I can't speak for you all, but I know I've certainly done this many times in my life, whether it's to my parents (especially in my teen and young-adult life), friends, the person I'm dating, acquaintances, etc.

Is it because I figured "oh well, they love me, so they can take it"? And I've certainly put myself in situations in my life (which I've blogged about plenty ;-) where I've been another person's punching bag ... and in the next breath, watched them be nice as can be to someone they hardly know, or might not even care for in general. And I would lying if I said I haven't done something similar in one way or another in the past to someone I cared about.

My point is, what makes that other person more worthy of our attention and respect than the person we know and care about? In fact, shouldn't that be the other way around, or at the very least, equal?

It's worth pondering. I don't have the answers per se. I just raise the questions.

And speaking of equal ... my second point or question is, Why does anyone deserve more or less of you than anyone else? Why do we pick and choose what we give to people? I'm not saying that the people we love and care about wouldn't naturally get more of us, good and bad ... but at the end of the day, we are all just people, humans ... in this world together. And if the world was ending tomorrow, none of those labels would matter, all that would matter is our species as a whole. Yet we operate from those labels day in and day out.

Yes, some people drive us nuts, some people rub us the wrong way, some people we even consider mean, angry, manipulative, possessive or evil (though again, these are all ego-driven labels), but does that mean when you take a step back and look at the whole mural, we still don't all appear as the same small ink blots?

Because I think this about that person, does that somehow give me the right to treat them differently or expect everyone else to?

In the yoga world, as some people might know, the saying "Namaste" means "I bow to you" and variations of this greeting also mean "The light in me honors the light in you."

Wouldn't it be wonderful if we could all "Namaste" to one another on a regular basis?

Imagine a world where we treated one another as fellow human beings rather than "this type of person" or "that type of person."

Imagine a world where we actually treated people we loved and cared about with ... love and care.

I would surmise the world would be a far better place.

'Til next time my friends ...

Be well,


Tuesday, February 3, 2015

How to Stop Taking Your Life and People for Granted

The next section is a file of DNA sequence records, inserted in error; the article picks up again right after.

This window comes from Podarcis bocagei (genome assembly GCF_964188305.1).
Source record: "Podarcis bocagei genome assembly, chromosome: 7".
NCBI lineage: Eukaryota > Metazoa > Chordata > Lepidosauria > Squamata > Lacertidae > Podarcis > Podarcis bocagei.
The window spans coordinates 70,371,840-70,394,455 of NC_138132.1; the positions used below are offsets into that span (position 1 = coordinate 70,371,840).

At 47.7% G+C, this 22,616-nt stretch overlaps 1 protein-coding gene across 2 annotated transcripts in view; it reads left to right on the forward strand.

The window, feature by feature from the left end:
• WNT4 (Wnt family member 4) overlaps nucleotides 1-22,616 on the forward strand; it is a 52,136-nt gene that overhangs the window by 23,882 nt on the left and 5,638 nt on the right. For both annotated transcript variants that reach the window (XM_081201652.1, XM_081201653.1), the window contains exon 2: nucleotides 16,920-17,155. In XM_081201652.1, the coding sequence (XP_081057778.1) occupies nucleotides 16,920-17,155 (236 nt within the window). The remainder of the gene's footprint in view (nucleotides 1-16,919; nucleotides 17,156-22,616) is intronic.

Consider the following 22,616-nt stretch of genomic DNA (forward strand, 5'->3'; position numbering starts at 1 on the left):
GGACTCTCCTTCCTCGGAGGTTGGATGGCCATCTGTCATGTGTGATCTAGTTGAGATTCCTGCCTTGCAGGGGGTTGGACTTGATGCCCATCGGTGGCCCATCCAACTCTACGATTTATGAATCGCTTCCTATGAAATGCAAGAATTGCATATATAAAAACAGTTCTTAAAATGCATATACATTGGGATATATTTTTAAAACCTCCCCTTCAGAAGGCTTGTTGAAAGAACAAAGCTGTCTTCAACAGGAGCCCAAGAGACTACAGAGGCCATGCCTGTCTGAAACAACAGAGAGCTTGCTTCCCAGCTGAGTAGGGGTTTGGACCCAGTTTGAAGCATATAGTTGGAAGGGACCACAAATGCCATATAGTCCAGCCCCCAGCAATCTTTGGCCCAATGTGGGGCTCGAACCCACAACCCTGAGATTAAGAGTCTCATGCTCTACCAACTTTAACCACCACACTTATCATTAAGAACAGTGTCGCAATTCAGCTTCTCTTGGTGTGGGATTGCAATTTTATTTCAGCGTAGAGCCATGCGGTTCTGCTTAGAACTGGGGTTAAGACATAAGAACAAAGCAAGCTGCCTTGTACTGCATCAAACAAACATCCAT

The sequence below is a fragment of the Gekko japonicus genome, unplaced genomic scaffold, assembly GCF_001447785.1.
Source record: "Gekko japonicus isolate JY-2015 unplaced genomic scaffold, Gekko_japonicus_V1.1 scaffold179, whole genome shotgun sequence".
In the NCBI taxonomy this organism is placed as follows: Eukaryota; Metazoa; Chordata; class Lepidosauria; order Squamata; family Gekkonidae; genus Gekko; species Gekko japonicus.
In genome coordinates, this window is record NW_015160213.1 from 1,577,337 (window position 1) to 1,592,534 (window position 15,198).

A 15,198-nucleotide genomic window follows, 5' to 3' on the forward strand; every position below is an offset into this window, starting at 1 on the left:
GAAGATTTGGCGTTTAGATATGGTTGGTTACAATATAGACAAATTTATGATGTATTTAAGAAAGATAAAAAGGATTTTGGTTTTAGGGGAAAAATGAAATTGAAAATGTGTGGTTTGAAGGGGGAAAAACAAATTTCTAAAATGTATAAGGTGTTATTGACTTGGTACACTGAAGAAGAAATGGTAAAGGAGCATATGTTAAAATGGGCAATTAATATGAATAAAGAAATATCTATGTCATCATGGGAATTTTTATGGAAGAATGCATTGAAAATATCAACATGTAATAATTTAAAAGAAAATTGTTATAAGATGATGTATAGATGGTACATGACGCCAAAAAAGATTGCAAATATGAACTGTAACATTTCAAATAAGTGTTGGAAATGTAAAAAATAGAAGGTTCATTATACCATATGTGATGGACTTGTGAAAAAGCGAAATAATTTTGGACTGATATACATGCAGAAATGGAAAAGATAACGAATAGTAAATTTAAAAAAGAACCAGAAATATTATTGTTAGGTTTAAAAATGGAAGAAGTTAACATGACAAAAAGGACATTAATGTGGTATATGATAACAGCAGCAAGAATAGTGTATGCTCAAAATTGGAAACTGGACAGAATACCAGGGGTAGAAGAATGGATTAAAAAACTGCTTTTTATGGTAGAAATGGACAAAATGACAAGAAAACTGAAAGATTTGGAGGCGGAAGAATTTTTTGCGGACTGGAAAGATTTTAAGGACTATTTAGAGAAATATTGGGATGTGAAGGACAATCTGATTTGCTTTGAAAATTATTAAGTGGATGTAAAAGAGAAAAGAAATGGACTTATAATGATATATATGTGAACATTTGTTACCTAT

Close your eyes a moment. Take a few breaths and imagine the faces of all the people important in your life right now. 

Linger a moment on each of them, their eyes, their smiles ... their energy. Think about what each of those people gives you, what each of them adds to your life on a daily basis. 

Now imagine if they all disappeared.

Imagine what your life would be like without those people in it.

This is a good exercise to practice every time you get upset with any of these people or angry about something and take it out on them. It's a good exercise to practice on a daily basis, upon waking up, mid-way through your day, before going to bed.

It doesn't always have to be people either, it can also be a job, your kids, your pets, a situation, a home, etc. 

The reason I mention it is, in a way, when we take people, possessions, jobs and even something as simple as running water and fresh food for granted, we are not honoring their value in those moments ... in those moments, they may as well not exist in our lives for all the honor we are giving them right then.

It's a harsh thing to think about or admit, but once you realize it, it can change your life ... and the silver lining is, it can change your life in ways that oftentimes (unfortunately) only tragedy or loss will do. And I've read about, written about, experienced and seen enough loss in life that it really hits me hard these days how fragile it all truly is.

But if you let this practice be a part of your day, it will give you the power to honor and respect all the people, all the tangible things and intangible things in your life. It will change the way you talk to people you care about. It will change the way you view your job and all the things it provides you, it will change the way you view your pets, even when they're driving you nuts ;-) or kids, your parents, siblings, grandparents, etc.

The second thing you can do to help rewire your brain to focus on the positives in your life and to no longer take people and life for granted, is gratitude. When you actually sit down and write out all the things you can think of off the top of your head that you have to be thankful for, you will be quite surprised how long that list gets.

So the second you have a negative thought about a person, situation or experience, try to counter it with a positive thought about that person, or a pleasant experience you had that day. And stay with THAT feeling and emotion.

The third thing you can do ... is when you have an enjoyable moment during your day, or something makes you laugh, try to stay with that feeling for a few seconds longer than you normally do. Try to stay present throughout the day and give your presence to the people in front of you at any given moment.